Re: Selfishness vs Altruism; an outdated dicotomy?
Sun, 21 Nov 1999 01:35:58 EST

In a message dated 11/21/1999 0:15:13 AM EST, writes:

<< I'm sorry I don't know who I am responding to here, but at any rate it seems just as illogical to refer to "self" as a "quality" as it would be to regard it as a "quantity". A quality is a predicate; so what subject or substance exists such that we can attribute "self-ness" to it? Note that whatever it is, it cannot BE a self, but must have the property or attribute of "self" -- "The grass is green" does not mean that grass IS

I suppose I was being a little sloppy in my terminology (or creative, take your choice<g>). I suppose self is a quality I would attribute to an organism, evolved or designed, which possesses a sense of self. For example, I have a self. My brother, to the best of my knowledge, also possesses a self. It is essentially being a person. Now, I know a lot of these terms are either ill-defined or fuzzy logic, and I'm working on refining them. I hope you've gotten the sense of what I mean, and could make some suggestions as to how to hammer out the semantics.

<< Yes, Cynthia, it seems to me that "self" is a relation but not a relatum; I mean that "interpersonal" is redundant. Subjects of sensory deprivation experiments report, not an exacerbation of "self-consciousness" but rather a dissociative state in which eidetic imagery constitutes their universe devoid of any subject-object dichotomy. "Self-consciousness" seems to me precisely that condition induced by a perception of some
"object" interpreted as an "other" (that is, a mirror phenomenon, the
object being "another self"). In my opinion, what is usually regarded as
"self-awareness" is either a subvocal monologue misconstrued as a dialog,
or a unity attributed to a set of serial memories.

I realize this is very general, but a concrete illustration would be a person total isolated from others, with no immediate expectation of rejoining a community, who quickly creates the relationship called "self" by means of a constructed duality. There cannot be an "I" without a "Me".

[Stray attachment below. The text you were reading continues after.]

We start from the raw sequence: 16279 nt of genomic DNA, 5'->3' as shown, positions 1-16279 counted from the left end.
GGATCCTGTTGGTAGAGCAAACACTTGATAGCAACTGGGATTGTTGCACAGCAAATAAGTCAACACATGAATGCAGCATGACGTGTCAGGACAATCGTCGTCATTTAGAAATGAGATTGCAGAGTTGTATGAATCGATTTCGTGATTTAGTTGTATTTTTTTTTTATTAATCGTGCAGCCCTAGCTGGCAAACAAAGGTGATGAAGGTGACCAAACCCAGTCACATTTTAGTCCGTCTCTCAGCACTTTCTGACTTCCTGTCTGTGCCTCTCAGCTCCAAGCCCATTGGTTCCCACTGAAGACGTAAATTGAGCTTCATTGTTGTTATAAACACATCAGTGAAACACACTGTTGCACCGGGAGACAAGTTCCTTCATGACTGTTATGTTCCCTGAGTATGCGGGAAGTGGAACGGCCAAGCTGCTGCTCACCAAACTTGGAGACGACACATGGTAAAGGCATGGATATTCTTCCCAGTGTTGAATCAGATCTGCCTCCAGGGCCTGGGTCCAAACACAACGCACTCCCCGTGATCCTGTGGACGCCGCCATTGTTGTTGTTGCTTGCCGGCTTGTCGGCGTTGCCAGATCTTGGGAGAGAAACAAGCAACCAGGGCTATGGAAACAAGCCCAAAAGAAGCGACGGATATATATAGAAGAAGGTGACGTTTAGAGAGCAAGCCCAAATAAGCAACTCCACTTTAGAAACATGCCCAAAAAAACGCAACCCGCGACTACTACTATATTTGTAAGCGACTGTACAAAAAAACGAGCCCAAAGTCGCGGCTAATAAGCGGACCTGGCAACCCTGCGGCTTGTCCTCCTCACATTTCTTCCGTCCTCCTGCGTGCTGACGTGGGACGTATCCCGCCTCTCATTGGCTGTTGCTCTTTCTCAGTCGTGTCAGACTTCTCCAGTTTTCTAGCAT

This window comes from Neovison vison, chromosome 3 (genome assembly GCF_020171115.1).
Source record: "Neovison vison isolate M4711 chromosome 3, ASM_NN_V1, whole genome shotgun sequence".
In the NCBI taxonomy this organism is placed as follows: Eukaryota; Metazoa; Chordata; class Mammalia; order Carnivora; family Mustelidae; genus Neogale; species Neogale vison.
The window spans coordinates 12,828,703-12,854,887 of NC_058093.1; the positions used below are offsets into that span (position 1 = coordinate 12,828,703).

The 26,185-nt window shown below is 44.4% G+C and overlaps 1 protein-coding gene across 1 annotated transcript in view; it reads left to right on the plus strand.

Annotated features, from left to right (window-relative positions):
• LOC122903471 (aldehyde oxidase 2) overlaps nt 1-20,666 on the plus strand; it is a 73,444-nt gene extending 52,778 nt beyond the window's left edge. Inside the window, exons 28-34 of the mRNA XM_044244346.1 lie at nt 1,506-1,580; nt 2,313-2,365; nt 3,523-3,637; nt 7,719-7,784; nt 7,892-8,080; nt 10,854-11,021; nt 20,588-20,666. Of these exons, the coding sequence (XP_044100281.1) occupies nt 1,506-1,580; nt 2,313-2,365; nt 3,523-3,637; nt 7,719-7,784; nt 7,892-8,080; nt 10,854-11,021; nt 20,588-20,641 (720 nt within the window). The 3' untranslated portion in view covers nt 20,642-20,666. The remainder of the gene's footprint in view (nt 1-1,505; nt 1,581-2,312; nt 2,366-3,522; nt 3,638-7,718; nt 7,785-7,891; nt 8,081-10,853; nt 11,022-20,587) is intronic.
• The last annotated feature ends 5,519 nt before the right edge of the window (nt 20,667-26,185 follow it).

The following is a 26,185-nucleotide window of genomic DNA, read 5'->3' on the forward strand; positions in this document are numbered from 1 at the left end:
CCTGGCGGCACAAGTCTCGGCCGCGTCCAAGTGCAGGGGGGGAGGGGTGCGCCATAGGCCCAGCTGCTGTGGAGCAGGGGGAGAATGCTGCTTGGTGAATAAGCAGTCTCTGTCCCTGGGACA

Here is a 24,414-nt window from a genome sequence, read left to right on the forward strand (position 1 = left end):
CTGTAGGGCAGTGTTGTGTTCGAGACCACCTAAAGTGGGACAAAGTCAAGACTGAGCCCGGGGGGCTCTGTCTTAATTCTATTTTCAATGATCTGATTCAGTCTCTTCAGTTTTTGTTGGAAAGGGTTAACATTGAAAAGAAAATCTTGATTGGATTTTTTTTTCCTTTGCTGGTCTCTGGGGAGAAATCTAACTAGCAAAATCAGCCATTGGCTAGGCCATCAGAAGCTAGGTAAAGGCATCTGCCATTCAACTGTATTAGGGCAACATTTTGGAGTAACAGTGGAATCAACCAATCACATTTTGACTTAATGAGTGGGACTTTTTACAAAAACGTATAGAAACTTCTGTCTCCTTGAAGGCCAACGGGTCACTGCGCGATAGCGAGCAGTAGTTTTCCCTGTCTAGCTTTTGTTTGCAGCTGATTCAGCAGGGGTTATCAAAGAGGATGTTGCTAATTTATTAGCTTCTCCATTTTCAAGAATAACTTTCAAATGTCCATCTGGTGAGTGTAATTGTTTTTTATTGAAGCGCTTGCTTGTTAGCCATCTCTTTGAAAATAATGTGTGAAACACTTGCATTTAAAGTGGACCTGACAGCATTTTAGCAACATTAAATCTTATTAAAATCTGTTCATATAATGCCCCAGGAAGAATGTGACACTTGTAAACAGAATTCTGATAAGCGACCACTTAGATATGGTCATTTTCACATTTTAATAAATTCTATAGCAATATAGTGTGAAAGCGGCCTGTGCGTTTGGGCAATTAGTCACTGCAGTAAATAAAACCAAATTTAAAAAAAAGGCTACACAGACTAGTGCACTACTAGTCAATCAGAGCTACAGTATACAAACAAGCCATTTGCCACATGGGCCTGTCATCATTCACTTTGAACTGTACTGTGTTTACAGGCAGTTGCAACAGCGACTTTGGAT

Finally, I am not denying the reality of individuation; I only mean to assert that what is meant generally by "self" is a social construct and if reified or
hypostatized as a "substance" the result is an illusion.

Thank you for your post,

Bob >>

I am glad to here you don't deny the reality of individuation, but I do not know that I completely agree to the self being a social construct. Surely, what we think about the self is heavily influenced by social and cultural experience, but it seems to me that the self is a mental construct that I would have regardless of society. True, the experience of "other" greatly aids in defining the borders of the self, but I don't know that it is really the self that is lost in those sensory deprivation experiments. Rather, perhaps it is the sense of other that is lost, so that only the internal self remains (though we might agree that without a self and other, there may be no practical difference between losing the sense of self and losing the sense of other). All I can say with certainty is that I exist, and that I am aware of my own existence. It may be true that my self is constructed from serial memory (in fact, I would argue that a large part of the self is made up of precisely that), but its construction doesn't take away from its reality. I do agree that the self is not a substance.

Thanks for the post, Bob.

Glen Finney